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List: The Piano Quartet / Quintet. Smallman
Johannes Brahms

Johannes Brahms (1833-1897)

Nationality: German
Born: May 7, 1833, Hamburg Died: April 3, 1897, Vienna (age 63)

Piano Quartet No. 3 in c minor, Op. 60, "Werther"

(for violin, viola, cello and piano)
10:33 I. Allegro non troppo
4:12 II. Scherzo. Allegro
9:25 III. Andante
9:57 IV. Finale. Allegro comodo
Duration: 35 minutes (approximately)
Composed: 1855-1875 (age 21-42)
Premiere: November 18, 1875. Vienna. Brahms and members of the Hellmesberger Quartet
Published: 1875, Berlin: N. Simrock (age 41-42)
8 recordings, 29 videos
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11:15
Domus
I. Allegro non troppo
4:24
Domus
II. Scherzo. Allegro
9:32
Domus
III. Andante
9:12
Domus
IV. Finale. Allegro comodo
9:02
Jascha Heifetz, Sanford Schonbach, Gregor Piatigorsky, Jacob Lateiner
I. Allegro non troppo
3:58
Jascha Heifetz, Sanford Schonbach, Gregor Piatigorsky, Jacob Lateiner
II. Scherzo. Allegro
8:11
Jascha Heifetz, Sanford Schonbach, Gregor Piatigorsky, Jacob Lateiner
III. Andante
9:05
Jascha Heifetz, Sanford Schonbach, Gregor Piatigorsky, Jacob Lateiner
IV. Finale. Allegro comodo
10:34
Anton Barakhovsky, et. al.
I. Allegro non troppo
4:12
Anton Barakhovsky, et. al.
II. Scherzo. Allegro
8:52
Anton Barakhovsky, et. al.
III. Andante
10:08
Anton Barakhovsky, et. al.
IV. Finale. Allegro comodo
11:06
Renaud Capuçon, et. al.
I. Allegro non troppo
4:14
Renaud Capuçon, et. al.
II. Scherzo. Allegro
9:25
Renaud Capuçon, et. al.
III. Andante
10:13
Renaud Capuçon, et. al.
IV. Finale. Allegro comodo
10:52
Isaac Stern, Jaime Laredo, Yo-Yo Ma, Emanuel Ax
I. Allegro non troppo
4:11
Isaac Stern, Jaime Laredo, Yo-Yo Ma, Emanuel Ax
II. Scherzo. Allegro
9:09
Isaac Stern, Jaime Laredo, Yo-Yo Ma, Emanuel Ax
III. Andante
10:55
Isaac Stern, Jaime Laredo, Yo-Yo Ma, Emanuel Ax
IV. Finale. Allegro comodo
11:40
Quarto Quartet, Vassileva
I. Allegro non troppo
4:24
Quarto Quartet, Vassileva
II. Scherzo. Allegro
11:04
Quarto Quartet, Vassileva
III. Andante
12:25
Quarto Quartet, Vassileva
IV. Finale. Allegro comodo
37:19
Gallardo, et. al.
10:07
Beaux Arts Trio
I. Allegro non troppo
4:03
Beaux Arts Trio
II. Scherzo. Allegro
9:56
Beaux Arts Trio
III. Andante
9:47
Beaux Arts Trio
IV. Finale. Allegro comodo
From Kai Christiansen

Johannes Brahms, 1833-1897

Piano Quartet No. 3 in C minor, Op. 60, "Werther", 1875

When Brahms submitted the score of his third piano quartet to his longtime publisher, he wrote that the cover should show picture a man holding a gun to his head, such was the black melodrama of the music and the quartet's eventual nickname after Goethe's young, suicidal Werther. C-minor is a favorite of both Brahms and Beethoven, a key Brahms also used for his first string quartet and his first symphony. The "Werther" quartet vies with the first piano quartet in g minor and the massive piano quintet in f minor for its thrilling intensity, its relentless rhythms and its delicious severity.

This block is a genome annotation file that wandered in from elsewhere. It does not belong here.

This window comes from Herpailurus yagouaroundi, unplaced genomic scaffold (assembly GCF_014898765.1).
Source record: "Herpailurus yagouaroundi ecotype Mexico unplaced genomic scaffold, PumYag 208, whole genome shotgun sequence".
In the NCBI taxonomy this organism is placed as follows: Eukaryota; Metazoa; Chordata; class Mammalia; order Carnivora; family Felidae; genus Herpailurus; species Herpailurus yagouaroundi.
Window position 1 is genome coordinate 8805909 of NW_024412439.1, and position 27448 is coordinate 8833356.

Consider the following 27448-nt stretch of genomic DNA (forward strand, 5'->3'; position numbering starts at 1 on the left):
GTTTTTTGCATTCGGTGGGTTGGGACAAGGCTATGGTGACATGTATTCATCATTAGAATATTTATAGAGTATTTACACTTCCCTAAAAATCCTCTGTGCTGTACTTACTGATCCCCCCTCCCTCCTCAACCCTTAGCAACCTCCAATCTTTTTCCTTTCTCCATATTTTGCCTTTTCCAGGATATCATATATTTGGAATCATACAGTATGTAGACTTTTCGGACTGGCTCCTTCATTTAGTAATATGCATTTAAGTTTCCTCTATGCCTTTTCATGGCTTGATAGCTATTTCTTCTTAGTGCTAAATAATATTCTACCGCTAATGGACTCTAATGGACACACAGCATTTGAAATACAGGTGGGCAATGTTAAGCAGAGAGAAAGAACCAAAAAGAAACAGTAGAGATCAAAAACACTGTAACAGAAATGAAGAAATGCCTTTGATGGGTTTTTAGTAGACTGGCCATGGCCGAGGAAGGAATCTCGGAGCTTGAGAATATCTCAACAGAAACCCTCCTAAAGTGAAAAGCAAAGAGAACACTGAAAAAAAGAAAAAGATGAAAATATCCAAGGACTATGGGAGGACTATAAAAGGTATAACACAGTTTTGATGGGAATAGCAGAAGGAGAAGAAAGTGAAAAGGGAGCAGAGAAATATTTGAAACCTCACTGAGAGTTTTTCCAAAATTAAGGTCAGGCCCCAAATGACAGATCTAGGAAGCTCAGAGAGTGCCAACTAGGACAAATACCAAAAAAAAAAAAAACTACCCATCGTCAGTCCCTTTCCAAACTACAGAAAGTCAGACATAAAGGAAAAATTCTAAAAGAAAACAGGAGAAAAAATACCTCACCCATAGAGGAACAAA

Suspense and surprise attack characterize much of the music beginning with the opening movement's brooding introduction and the startling crash of the main theme pounding with thunder and ominous rumblings in the pulsing base ostinato. A number of obstinate rhythmic reiterations course through this practically violent music. Still, the illuminated, lyrical Brahms shines through the second theme in poised, majestic sweeps and a new glittering ostinato. The dramatic contrasts of sonata form reprise the tragic theme in gigantic strides of fully realized might, countered yet again by a richly expanded second theme almost suggesting that light will triumph over dark. But an underlying tension erodes the lyricism as rich romantic sweeps, like a whirlpool, draw the music into down into the deep gravity of C-minor ending with a chilling death knell.

The apparent prevailing severity ensues with a madly driving scherzo, again, featuring a pulsing, persistent rhythm that trails a boiling wake of eddies and currents in the form of complex textures and rhythms. A very brief trio-like section only slightly stalls this ominous momentum. In a one-two punch, the first two movements seem to seal the fate of this deadly quartet. Yet, finally, the third-movement andante brings soothing relief as the cello sings a limpid, long-limbed melody in the manner of a lied or late intermezzo. The violin joins creating an exquisite duet with Brahms' characteristic harmonies in 3rds and 6ths warmly supporting two lovers rapt with song.

The finale begins with the tensile lightness of Mendelsohn and a sinuous, spinning theme only slightly worried by the return of C-minor. Eventually, mighty quartet textures restore a stormy gravity worth of matching the dense weight of the first two movements. Suspense and latent tension continually undermine even the most flowing lyricism of passing chorales while muscular scoring for piano and string trio ratchets the sound into epic proportions. The conclusion presents a magical transformation of texture, color and mood that keeps you hanging until the very last, unexpected note.

© Kai Christiansen Used by permission. All rights reserved.


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